11. Hello, while I have no experience with the alcoholism dynamic you are going through, I wanted to respond to these 2 sentences. I believe you can do both things. When you connect with others who are going through similar things, even if you're further along or in different places in your journey, your own healing process continues. I noticed this when I joined a support group locally, before all the Covid stuff began. It's possible you could distract yourself from doing your own work, but that would only be true if you chose to engage in a co-dependent, caretaking relationship with these other people and actively ignored your own issues to focus on theirs. And I think if you are mindful of proper boundaries and treat everyone with respect and kindness, but avoid 'drama,' you will be fine. I hope that makes sense.
  12. Thanks, Kay, but it's mostly accumulated wisdom from others, from my own life, from watching clients make mistakes, and my own mistakes. And those memes I posted are simply things that rang very true and I saved them as reminders to myself or others. I wish whatever wisdom I possess would carry over to figuring out the next stage of my life. But that's another post elsewhere, not in the middle of this person's post about heartbreak, although come to think about it, it's a kind of heartbreak of its own-- this feeling like I'm outgrowing the place I've lived in for over 20 years.
  13. While I am a guy, I wouldn't be behaving that way but that's just not how I am wired. I hate being manipulated and I try hard not to do it to other people, and if there is something I want from the other person, I try to ask upfront or I keep my thoughts to myself. That's why I advised changing your number. Seeing the person's name or number come up, or being able to re-read their messages, just re-opens the wound, at least for me, and it sounds like you are noticing that, too. That's why I tell my clients at work to never, ever argue with another person via text messaging! You miss clues, cues and context, and an argument can drag on for days, and so much can be misinterpreted through written words, and you can keep reliving the pain by rereading the damned messages. It's just a bad idea. Maybe you can block the number if it's inconvenient to change yours? Just shut the door on him the way you would if he were coming to your actual door. Oh, and by the way...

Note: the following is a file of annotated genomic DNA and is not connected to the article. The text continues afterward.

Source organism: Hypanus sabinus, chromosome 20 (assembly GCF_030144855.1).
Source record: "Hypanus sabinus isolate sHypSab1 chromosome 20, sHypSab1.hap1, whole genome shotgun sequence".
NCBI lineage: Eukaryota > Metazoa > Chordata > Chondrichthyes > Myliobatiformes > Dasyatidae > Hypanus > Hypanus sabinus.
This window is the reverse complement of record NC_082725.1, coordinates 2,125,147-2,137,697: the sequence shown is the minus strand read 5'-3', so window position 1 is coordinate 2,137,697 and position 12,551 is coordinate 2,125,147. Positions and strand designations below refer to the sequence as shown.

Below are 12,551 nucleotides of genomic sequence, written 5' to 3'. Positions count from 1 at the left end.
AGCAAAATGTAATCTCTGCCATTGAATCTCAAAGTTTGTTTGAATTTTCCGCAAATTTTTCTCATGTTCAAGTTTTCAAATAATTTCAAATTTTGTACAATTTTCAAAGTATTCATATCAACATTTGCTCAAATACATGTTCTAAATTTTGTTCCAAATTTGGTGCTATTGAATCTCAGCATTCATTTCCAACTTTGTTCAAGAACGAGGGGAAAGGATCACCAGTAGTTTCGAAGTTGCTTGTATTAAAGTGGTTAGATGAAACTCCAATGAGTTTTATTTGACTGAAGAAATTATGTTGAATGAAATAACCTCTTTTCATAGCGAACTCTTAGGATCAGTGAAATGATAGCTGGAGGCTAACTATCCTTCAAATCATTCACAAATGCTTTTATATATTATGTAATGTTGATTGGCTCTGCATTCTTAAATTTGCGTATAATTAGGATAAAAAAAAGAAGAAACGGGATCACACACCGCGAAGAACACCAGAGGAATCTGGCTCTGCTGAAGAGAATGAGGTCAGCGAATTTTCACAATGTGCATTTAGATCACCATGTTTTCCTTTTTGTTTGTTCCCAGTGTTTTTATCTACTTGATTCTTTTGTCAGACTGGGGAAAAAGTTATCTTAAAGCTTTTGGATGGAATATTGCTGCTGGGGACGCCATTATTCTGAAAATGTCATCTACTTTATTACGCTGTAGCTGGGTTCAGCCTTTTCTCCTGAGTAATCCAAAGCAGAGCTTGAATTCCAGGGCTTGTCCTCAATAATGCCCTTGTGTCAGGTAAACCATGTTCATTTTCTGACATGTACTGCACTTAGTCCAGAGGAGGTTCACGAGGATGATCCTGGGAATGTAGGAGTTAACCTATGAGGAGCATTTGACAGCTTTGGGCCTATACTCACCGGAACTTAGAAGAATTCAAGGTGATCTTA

14. I'm sorry to say this but he's manipulating you. I would recommend changing your phone number. Don't leave the door open to let him continue disturbing the peace you have begun to make in your heart.